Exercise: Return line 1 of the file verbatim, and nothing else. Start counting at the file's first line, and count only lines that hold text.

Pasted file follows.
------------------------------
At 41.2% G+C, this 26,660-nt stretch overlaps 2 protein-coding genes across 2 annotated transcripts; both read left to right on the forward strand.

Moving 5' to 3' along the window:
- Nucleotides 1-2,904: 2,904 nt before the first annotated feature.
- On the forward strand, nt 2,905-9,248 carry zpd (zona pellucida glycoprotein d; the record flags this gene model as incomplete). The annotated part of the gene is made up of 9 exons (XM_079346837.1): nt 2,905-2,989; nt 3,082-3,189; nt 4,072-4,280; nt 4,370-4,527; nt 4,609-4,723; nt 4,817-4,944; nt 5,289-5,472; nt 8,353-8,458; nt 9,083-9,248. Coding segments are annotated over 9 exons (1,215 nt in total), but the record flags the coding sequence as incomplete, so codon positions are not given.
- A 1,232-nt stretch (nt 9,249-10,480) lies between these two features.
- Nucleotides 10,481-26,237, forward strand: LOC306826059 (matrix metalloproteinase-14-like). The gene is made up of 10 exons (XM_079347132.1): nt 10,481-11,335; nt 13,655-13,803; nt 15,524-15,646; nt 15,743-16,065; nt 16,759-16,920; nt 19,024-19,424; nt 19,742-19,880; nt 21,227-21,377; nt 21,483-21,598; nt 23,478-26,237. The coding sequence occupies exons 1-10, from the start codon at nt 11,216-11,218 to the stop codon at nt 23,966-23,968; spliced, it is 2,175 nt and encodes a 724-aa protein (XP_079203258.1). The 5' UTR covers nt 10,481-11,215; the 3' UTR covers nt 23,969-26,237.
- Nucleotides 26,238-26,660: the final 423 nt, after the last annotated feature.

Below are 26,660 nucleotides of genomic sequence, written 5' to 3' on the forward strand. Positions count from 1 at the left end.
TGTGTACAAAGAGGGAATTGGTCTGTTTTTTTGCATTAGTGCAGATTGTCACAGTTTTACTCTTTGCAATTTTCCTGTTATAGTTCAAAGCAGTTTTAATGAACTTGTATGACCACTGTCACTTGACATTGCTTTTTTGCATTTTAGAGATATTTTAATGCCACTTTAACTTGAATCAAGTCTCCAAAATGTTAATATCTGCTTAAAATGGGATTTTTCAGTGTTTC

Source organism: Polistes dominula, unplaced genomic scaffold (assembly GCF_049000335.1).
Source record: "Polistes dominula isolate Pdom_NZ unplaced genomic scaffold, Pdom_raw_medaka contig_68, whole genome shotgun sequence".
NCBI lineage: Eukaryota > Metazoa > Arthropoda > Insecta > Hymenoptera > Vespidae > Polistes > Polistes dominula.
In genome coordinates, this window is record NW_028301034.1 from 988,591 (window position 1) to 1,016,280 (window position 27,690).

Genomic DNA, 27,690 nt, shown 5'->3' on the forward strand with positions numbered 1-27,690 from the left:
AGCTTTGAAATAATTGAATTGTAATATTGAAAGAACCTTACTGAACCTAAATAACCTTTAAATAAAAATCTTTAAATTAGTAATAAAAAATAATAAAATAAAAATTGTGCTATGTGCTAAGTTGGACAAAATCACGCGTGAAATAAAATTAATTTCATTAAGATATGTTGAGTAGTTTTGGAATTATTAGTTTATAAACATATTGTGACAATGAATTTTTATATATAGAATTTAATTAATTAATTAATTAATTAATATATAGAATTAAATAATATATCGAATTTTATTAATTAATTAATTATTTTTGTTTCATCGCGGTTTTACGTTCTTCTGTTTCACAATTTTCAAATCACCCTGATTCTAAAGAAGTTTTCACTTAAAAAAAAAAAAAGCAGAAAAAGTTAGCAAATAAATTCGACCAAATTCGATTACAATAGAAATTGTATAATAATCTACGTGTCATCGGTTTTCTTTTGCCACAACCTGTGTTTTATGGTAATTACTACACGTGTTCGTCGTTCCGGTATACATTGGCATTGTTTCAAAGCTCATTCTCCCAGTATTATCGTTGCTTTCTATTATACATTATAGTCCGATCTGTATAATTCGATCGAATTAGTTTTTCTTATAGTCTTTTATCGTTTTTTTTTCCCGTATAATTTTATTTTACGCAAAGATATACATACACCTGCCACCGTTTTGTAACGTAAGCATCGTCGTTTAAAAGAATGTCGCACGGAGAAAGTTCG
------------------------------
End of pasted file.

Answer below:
At 41.2% G+C, this 26,660-nt stretch overlaps 2 protein-coding genes across 2 annotated transcripts; both read left to right on the forward strand.